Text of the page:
Weekly Column

Remaining Stages

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This first week back after the Summer Recess has, as usual for this time of the year, been dominated by “Remaining Stages” of Bills.

In essence legislation is created by a long series of events- running from initial ideas, perhaps proposed by think tanks or the media; very often a ‘Green Paper’ which floats a general idea, a  ‘White Paper’ which lays out the Government’s intention to legislate in detail; then the Bill is drafted; and then finally after what may have been several years in gestation, the draft Bill is presented to Parliament at its ‘First Reading.’ This is the formal presentation of the Bill to allow MPs to read it thoroughly before ‘Second Reading’ which is the full day’s debate on the principle of the Bill.

The Bill then “goes upstairs into Committee”- a group of perhaps 20 or so MPs selected by the Whips and with an inbuilt Government majority. Every word and phrase is then pored over, amended or deleted by the Government or Opposition, in a long series of debates which may last several months. The Bill Committee has two sessions on Tuesday and Thursday, each of which may well last for many hours. One of my duties as a member of the Speaker’s Panel of Chairmen is to act as a quasi-Speaker and ensure proper procedure and a fair debate in Committee. That also precludes me from voting on the Bill- as happened this week with the Energy Bill which I had chaired. I also chair the lesser Chamber, Westminster Hall, where this week I enjoyed hearing Jeremy Corbyn sympathising with Mexico; and had the satisfaction of telling Dominic Raab that he was not allowed to speak in the debate. The idea of ’Committee Stage’ is that irrespective of your view of the Bill, you try to make it sound, workmanlike law. Then the amended Bill comes back to the floor of the Commons for “Report Stage” and then finally “Third Reading” when the principle behind the Bill as amended is considered by the whole House. It then goes off to the Lords where it undergoes a similar procedure. They amend the Bill, and those amendments then come back for ‘Commons Consideration of Lords Amendments’. Parliamentary ‘ping-pong’ can then commence with the bill and its amendments bouncing back and forth between the two Houses, until eventually the Lords by convention concede to the Commons, who after all are the democratically elected House. The Bill then goes off to the King for Royal Assent, after which it becomes law. That must happen every year before the House Prorogues prior to the King’s Speech announcing the following year’s business. This year the King’s Speech will be on 7th November, so the Government have to complete every stage of its Bills prior to that, which can mean some late-night sittings, and often a little acrimony between the two Houses.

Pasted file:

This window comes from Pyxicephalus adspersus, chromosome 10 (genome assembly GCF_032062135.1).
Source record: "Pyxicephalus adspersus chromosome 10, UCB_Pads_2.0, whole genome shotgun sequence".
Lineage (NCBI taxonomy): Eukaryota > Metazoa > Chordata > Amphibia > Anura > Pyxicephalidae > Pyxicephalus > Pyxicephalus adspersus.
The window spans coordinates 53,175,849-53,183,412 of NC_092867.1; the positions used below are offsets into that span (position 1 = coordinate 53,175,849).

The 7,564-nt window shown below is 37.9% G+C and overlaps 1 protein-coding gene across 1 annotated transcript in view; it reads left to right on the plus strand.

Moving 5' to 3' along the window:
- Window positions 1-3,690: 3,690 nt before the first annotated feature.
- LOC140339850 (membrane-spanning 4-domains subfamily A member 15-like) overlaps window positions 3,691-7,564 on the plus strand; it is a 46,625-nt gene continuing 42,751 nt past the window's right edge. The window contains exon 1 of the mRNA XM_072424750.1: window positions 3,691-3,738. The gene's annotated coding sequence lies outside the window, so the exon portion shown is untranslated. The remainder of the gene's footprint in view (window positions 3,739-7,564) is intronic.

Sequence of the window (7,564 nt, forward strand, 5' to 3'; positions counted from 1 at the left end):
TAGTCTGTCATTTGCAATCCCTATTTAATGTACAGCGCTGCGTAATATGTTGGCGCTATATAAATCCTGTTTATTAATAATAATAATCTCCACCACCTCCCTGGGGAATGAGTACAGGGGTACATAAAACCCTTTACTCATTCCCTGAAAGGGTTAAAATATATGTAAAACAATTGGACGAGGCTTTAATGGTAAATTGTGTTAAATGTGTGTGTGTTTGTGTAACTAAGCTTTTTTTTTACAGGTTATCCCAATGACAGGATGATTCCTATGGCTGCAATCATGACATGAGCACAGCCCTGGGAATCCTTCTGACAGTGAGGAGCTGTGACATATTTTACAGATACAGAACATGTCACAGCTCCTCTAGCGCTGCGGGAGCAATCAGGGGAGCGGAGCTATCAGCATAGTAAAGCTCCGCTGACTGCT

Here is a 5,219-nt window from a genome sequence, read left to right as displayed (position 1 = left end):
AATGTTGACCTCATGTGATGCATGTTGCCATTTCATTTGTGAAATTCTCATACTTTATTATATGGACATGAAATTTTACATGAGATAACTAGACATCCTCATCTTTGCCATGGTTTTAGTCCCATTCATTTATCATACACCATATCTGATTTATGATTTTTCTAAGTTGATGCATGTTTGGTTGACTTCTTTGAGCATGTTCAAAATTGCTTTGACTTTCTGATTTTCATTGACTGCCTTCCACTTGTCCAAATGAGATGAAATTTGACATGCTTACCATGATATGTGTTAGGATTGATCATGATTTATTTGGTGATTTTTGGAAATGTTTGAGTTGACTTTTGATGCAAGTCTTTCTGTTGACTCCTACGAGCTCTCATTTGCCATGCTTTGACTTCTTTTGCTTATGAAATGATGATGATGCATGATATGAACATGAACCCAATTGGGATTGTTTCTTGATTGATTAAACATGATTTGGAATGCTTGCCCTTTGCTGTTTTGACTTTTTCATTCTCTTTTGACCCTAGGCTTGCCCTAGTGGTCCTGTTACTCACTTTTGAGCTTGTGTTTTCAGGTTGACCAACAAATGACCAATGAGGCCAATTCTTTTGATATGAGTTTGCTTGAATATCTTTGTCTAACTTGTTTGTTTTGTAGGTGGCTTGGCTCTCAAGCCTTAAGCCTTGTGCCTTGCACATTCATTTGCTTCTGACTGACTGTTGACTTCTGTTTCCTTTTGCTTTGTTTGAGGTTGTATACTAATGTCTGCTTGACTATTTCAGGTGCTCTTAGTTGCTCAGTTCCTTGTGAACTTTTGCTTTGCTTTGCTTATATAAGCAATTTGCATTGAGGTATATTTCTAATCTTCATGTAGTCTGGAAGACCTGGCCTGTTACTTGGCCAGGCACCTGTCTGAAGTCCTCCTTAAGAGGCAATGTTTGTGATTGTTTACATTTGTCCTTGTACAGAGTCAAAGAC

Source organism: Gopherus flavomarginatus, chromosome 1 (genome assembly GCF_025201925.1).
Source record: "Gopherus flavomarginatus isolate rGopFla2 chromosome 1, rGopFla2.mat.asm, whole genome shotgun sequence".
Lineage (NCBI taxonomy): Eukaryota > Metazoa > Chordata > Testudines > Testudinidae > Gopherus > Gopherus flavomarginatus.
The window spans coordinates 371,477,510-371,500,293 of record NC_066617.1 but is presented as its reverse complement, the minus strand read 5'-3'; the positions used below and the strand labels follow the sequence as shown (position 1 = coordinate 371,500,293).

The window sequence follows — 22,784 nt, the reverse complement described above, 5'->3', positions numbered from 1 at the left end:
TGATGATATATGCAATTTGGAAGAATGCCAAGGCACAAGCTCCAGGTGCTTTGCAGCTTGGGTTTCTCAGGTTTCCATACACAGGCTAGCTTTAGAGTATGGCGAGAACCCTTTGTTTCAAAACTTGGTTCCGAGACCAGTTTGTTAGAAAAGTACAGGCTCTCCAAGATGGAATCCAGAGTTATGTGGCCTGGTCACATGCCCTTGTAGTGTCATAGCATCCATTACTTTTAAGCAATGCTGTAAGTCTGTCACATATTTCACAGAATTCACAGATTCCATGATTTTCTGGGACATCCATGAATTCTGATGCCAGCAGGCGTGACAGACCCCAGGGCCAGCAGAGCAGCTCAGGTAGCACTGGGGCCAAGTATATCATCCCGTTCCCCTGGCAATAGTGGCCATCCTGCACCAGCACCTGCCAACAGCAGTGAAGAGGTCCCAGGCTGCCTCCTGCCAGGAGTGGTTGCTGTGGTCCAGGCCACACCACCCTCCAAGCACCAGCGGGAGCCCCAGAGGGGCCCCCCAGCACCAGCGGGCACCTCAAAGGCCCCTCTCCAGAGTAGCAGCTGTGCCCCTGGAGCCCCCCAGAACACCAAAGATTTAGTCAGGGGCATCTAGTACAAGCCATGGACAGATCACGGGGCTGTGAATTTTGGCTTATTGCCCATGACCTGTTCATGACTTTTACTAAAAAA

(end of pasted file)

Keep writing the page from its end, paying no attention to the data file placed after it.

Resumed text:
Whether you like the law or not, this tried and tested system - the product of 500 years of precedent - works exceptionally well in producing good and workable law. Our practice and procedures for the scrutiny of legislation has been copied by other Parliaments round the world. It can all be hard work- long hours and sometimes pretty dreary debate over minutiae; but it’s the real business of Parliament.So next time you turn on the Parliament Channel, rather than lamenting that the Chamber seems sparsely populated; spare a thought for the dozens of MPs beavering away in the 50 or so Committee rooms ‘upstairs’ doing their best to ensure that our laws are the best than can be hoped for.

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James Gray
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Published Date
September 8, 2023